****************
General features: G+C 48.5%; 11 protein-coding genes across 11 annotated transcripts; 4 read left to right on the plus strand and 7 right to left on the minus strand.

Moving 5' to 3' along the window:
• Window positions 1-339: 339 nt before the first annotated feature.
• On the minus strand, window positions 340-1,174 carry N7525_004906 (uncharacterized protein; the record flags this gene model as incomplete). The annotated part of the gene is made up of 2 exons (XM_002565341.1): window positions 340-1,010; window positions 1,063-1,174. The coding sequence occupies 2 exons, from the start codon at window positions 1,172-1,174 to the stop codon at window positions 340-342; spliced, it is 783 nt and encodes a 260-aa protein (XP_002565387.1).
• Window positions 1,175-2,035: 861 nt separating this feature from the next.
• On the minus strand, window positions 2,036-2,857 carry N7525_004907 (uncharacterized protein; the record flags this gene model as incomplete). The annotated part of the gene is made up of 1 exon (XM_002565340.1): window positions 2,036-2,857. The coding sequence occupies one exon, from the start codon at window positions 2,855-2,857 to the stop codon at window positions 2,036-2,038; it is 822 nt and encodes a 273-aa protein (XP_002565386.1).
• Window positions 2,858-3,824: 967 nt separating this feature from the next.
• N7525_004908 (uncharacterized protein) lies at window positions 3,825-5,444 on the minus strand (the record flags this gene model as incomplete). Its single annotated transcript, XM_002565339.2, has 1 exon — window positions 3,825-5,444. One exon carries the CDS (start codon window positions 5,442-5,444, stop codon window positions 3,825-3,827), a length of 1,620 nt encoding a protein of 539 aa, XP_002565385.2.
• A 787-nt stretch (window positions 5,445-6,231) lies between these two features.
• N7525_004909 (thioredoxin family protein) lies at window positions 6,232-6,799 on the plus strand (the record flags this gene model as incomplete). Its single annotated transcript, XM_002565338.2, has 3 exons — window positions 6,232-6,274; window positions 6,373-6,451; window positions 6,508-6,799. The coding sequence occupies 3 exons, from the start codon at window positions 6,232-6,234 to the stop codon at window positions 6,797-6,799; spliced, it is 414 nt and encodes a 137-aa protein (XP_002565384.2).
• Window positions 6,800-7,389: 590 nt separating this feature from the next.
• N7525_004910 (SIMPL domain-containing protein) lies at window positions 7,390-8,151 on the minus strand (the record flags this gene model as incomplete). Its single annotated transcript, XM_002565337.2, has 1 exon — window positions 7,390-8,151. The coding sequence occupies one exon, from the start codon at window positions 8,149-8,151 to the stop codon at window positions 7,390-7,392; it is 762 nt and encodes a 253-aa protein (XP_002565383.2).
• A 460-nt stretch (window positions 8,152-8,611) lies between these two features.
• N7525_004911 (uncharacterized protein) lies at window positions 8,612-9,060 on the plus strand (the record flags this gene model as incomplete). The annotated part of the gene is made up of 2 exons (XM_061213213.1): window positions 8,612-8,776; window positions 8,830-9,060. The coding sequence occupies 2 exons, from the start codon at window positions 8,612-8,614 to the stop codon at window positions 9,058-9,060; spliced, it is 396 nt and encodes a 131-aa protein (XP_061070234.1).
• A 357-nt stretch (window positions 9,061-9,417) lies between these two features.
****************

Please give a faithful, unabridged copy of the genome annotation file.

General features: G+C 48.5%; 11 protein-coding genes across 11 annotated transcripts; 4 read left to right on the plus strand and 7 right to left on the minus strand.

Moving 5' to 3' along the window:
• Window positions 1-339: 339 nt before the first annotated feature.
• On the minus strand, window positions 340-1,174 carry N7525_004906 (uncharacterized protein; the record flags this gene model as incomplete). The annotated part of the gene is made up of 2 exons (XM_002565341.1): window positions 340-1,010; window positions 1,063-1,174. The coding sequence occupies 2 exons, from the start codon at window positions 1,172-1,174 to the stop codon at window positions 340-342; spliced, it is 783 nt and encodes a 260-aa protein (XP_002565387.1).
• Window positions 1,175-2,035: 861 nt separating this feature from the next.
• On the minus strand, window positions 2,036-2,857 carry N7525_004907 (uncharacterized protein; the record flags this gene model as incomplete). The annotated part of the gene is made up of 1 exon (XM_002565340.1): window positions 2,036-2,857. The coding sequence occupies one exon, from the start codon at window positions 2,855-2,857 to the stop codon at window positions 2,036-2,038; it is 822 nt and encodes a 273-aa protein (XP_002565386.1).
• Window positions 2,858-3,824: 967 nt separating this feature from the next.
• N7525_004908 (uncharacterized protein) lies at window positions 3,825-5,444 on the minus strand (the record flags this gene model as incomplete). Its single annotated transcript, XM_002565339.2, has 1 exon — window positions 3,825-5,444. One exon carries the CDS (start codon window positions 5,442-5,444, stop codon window positions 3,825-3,827), a length of 1,620 nt encoding a protein of 539 aa, XP_002565385.2.
• A 787-nt stretch (window positions 5,445-6,231) lies between these two features.
• N7525_004909 (thioredoxin family protein) lies at window positions 6,232-6,799 on the plus strand (the record flags this gene model as incomplete). Its single annotated transcript, XM_002565338.2, has 3 exons — window positions 6,232-6,274; window positions 6,373-6,451; window positions 6,508-6,799. The coding sequence occupies 3 exons, from the start codon at window positions 6,232-6,234 to the stop codon at window positions 6,797-6,799; spliced, it is 414 nt and encodes a 137-aa protein (XP_002565384.2).
• Window positions 6,800-7,389: 590 nt separating this feature from the next.
• N7525_004910 (SIMPL domain-containing protein) lies at window positions 7,390-8,151 on the minus strand (the record flags this gene model as incomplete). Its single annotated transcript, XM_002565337.2, has 1 exon — window positions 7,390-8,151. The coding sequence occupies one exon, from the start codon at window positions 8,149-8,151 to the stop codon at window positions 7,390-7,392; it is 762 nt and encodes a 253-aa protein (XP_002565383.2).
• A 460-nt stretch (window positions 8,152-8,611) lies between these two features.
• N7525_004911 (uncharacterized protein) lies at window positions 8,612-9,060 on the plus strand (the record flags this gene model as incomplete). The annotated part of the gene is made up of 2 exons (XM_061213213.1): window positions 8,612-8,776; window positions 8,830-9,060. The coding sequence occupies 2 exons, from the start codon at window positions 8,612-8,614 to the stop codon at window positions 9,058-9,060; spliced, it is 396 nt and encodes a 131-aa protein (XP_061070234.1).
• A 357-nt stretch (window positions 9,061-9,417) lies between these two features.